What's cool with Besson is that his Gallic intellect and compassion are not subsumed by the junk food overkill that flattens most Hollywood action pics. Underneath the polish, NIKITA was genuinely warm and mythic: she starts out as a junkie punk, dies and is reborn as a mature woman. In the Besson films that followed, tough men with bald heads took care of runaway runway girls and often died for their troubles. Bruce and Milla in FIFTH ELEMENT aside, they were platonic relationships. Mon dieu! For a man to just say no, he must be some kind of already sex-saturated Frenchman.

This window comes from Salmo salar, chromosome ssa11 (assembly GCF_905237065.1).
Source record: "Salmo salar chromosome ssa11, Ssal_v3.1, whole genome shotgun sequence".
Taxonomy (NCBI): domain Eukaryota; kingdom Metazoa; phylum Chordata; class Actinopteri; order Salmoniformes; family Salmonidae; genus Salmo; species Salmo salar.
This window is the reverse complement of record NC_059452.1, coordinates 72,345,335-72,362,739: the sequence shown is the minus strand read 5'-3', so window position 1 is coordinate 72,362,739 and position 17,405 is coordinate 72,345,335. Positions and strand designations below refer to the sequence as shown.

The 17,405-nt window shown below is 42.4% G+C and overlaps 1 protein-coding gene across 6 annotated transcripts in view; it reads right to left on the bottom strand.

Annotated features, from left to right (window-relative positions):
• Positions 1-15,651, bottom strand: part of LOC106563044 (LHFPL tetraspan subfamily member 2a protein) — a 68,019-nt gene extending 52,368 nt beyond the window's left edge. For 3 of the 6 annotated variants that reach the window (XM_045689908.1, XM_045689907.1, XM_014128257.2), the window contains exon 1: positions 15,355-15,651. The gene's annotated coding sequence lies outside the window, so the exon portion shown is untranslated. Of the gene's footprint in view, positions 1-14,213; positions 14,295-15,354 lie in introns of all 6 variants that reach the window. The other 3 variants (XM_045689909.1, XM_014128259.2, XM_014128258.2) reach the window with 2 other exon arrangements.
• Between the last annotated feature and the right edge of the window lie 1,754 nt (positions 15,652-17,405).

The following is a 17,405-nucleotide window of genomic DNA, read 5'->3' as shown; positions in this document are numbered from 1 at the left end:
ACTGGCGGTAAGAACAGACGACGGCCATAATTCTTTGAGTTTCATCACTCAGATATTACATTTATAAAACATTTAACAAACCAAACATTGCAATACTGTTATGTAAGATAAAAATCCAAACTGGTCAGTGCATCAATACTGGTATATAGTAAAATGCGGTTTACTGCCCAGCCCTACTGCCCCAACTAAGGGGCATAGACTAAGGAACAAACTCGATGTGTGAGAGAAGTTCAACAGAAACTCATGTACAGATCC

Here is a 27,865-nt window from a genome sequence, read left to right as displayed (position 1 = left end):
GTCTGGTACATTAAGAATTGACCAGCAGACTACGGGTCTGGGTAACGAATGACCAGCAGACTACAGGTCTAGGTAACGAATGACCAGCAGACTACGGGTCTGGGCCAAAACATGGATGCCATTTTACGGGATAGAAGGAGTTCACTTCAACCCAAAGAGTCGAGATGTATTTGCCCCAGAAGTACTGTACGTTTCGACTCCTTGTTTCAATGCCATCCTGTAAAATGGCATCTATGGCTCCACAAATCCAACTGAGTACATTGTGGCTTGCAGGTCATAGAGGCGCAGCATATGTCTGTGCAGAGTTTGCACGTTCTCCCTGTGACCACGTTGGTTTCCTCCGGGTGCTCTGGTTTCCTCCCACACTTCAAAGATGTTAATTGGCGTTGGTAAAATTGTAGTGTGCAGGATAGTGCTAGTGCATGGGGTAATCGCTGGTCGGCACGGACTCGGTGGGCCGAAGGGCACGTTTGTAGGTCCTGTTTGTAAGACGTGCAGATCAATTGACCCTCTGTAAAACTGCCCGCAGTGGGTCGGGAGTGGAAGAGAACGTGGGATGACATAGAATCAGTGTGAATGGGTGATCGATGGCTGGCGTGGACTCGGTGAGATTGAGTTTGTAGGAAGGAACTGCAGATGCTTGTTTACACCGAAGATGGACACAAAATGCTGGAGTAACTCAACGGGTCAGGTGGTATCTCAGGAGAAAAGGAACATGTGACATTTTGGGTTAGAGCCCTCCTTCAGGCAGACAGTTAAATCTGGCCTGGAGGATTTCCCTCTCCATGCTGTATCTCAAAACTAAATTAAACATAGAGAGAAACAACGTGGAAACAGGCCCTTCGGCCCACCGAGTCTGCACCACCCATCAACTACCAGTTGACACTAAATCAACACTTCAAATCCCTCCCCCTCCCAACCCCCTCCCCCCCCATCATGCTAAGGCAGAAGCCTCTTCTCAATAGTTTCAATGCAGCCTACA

TV-blinded America is presumed to be standing at erect attention whenever Natalie Portman or any other beauty with too much black eye-liner steps onto the killing floor. The super-model as signifier is the glitter-covered cardboard angel atop capitalism's overloaded Xmas tree. Friends, family and the French know the truth: gorgeous looks have their drawbacks and all is balanced in the end on the serpentine scales of karma. For the mules who haul the gravy train however, this is considered too "unsexy" and therefore uninteresting.